But the traditional family has returned to international discussion. First, economists such as Charles Goodhart and Manoj Pradhan have pointed out that societies with low birth rates are aging societies. Aging societies tend to become industrially sclerotic and experience intergenerational tensions. Industry must shift toward medical care, and economies can become inflation-prone. Yet declines in family formation seem to be common across all industrial societies, outside of certain highly-religious subgroups. For this reason, measures supportive of family life ought to have broad consideration in international discourse.
Second, the values that promote family formation are no longer taken for granted. Western societies have steadily moved away from a classical definition of the family. Western governments, as well as popular culture, have also placed greater emphasis on defending and even celebrating alternative lifestyles than on the classical definition of the family.
With each passing year, it becomes clearer that demographic challenges lie at the heart of international affairs as well. A report from the New York Times this summer highlighted the fact that, “By 2050, people age 65 and older will make up nearly 40 percent of the population in some parts of East Asia and Europe.” In these aging societies, working-age populations will shrink, while “the best-balanced work forces will mostly be in South and Southeast Asia, Africa and the Middle East.” The geopolitical and geoeconomic consequences of this shift are only beginning to be envisioned.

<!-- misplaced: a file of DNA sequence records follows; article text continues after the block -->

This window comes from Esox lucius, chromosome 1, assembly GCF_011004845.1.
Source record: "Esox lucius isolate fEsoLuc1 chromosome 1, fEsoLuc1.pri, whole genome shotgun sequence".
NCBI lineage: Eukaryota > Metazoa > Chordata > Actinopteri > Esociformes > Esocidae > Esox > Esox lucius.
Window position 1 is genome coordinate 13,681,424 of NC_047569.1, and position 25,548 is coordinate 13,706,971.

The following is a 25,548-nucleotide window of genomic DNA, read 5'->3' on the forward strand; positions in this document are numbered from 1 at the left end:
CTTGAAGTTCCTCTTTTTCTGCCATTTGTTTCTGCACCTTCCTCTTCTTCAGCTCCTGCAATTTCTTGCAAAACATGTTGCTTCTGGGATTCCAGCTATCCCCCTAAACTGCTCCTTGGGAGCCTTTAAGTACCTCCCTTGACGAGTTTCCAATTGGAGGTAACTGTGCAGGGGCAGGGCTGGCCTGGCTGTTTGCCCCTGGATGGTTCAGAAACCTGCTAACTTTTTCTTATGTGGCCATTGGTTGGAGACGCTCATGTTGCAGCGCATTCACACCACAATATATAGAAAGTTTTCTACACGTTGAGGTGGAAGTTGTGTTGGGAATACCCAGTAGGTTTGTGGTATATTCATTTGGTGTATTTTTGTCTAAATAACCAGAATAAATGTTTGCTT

In light of reports like this one, at the European Council meeting this past summer heads of state requested that the European Commission develop a “Demographic Toolbox,” citing in particular the relationship between demographic strength and economic competitiveness. The reason is fairly simple: governments around the world are beginning to realize—both individually and in common—that demographic challenges won’t be helped by putting further pressure on traditional family structures or by further encouragement of mass migration.
It is in this context that, in recent years, “family policy” has emerged as a nationally oriented approach to managing demographic challenges. In my view, family policy is built on three pillars: 1) a state support system linked to the family and incentivizing family life; 2) protection of and promotion of the traditional family as integral to the functioning of society; 3) rejection of mass migration and emphasis on the integrity of borders and an orderly approach to immigration. Together, these three elements are aimed at bolstering the role of the family within society.